2. Embody the Bilateral, Vertical and Memory domains of integration by engaging in and, if you are a clinician, even teaching clients the integrative movement series
3. Identify the roles of and relationship between the left and right sides of the brain
4. Recognize impediments to bilateral integration and use practical techniques to support the growth of bilateral integration
5. Identify when there are challenges in vertical differentiation and/or linkage within the nervous system and employ methods to support neuroplasticity to achieve greater neural integration and well-being
6. Evaluate impairment of integration in memory processes in everyday life and in trauma
7. Explain the role of both implicit and explicit memory in trauma resolution and health
Segment 5 – The Domains of Integration: Making Sense of Life through Narrative and Our Various States of Mind
The brain has been called “an anticipation machine” as it learns from the past to get ready for what is happening next. Relationships shape that capacity to have “top-down” learning, shaping what we perceive based on these past experiences and the beliefs we carry within our ways of making sense of life. As story-telling beings, our self-narratives organize our ongoing experiences in life, preparing us for what’s next while sometimes imprisoning us in the stories of who we think we are. The state of our mind in the present moment, then, is a combination of what we’ve experienced and what we anticipate happening next. Integration involves developing coherent narratives and embracing the reality of the many states of mind that shape our lives.
In this fifth segment of our journey, our discussion delves into the fifth and sixth domains of integration: Narrative and State. Human beings are meaning-making creatures, and how life experience impacts the mind directly involves how an individual comes to make sense of events. Trauma and other stressful experiences can have their negative impact, in part, by how an event cannot be understood and then gets woven into the narrative of the individual’s life.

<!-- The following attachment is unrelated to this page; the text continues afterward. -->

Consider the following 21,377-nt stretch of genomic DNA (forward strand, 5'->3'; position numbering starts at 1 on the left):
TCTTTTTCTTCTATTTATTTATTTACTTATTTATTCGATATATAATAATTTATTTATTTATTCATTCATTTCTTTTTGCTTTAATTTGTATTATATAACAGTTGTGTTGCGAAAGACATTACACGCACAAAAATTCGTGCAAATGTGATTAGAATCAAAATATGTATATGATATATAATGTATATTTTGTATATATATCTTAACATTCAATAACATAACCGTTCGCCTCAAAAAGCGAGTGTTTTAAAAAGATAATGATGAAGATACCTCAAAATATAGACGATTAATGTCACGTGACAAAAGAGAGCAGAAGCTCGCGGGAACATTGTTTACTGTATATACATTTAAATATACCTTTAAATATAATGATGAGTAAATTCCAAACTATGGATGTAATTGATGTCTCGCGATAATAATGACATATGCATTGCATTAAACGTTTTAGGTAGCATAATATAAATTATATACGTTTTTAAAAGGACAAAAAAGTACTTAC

The mind also has many aspects or ways that it functions, and some of these can best be understood to cluster into a “state” of mind. When such repeated state assemblies arise, they can be seen as “self-states” that define an individual’s identity. Some of the central needs of such states, such as a need for solitude or a need to be social, are in direct conflict with one another.
State integration can involve the honoring of different needs across states, and then the linking of these needs not in one global state, but in the distribution of social time and time for being in nature across a given day. Integration in this domain involves differentiating those needs and empowering a person to cultivate ways to have those needs met in a health-promoting manner.
1. Assess the coherency of narrative and identify how to cultivate the flexibility of one’s mind
2. Reframe “stress” from an interpersonal neurobiology lens in order to build resilience, grit, and a growth mindset
3. Differentiate layers, aspects, and parts in the context of the sense of self
4. Describe the adaptive strategy of dissociation and if you are a clinician, learn ways to work with clients to integrate differentiated states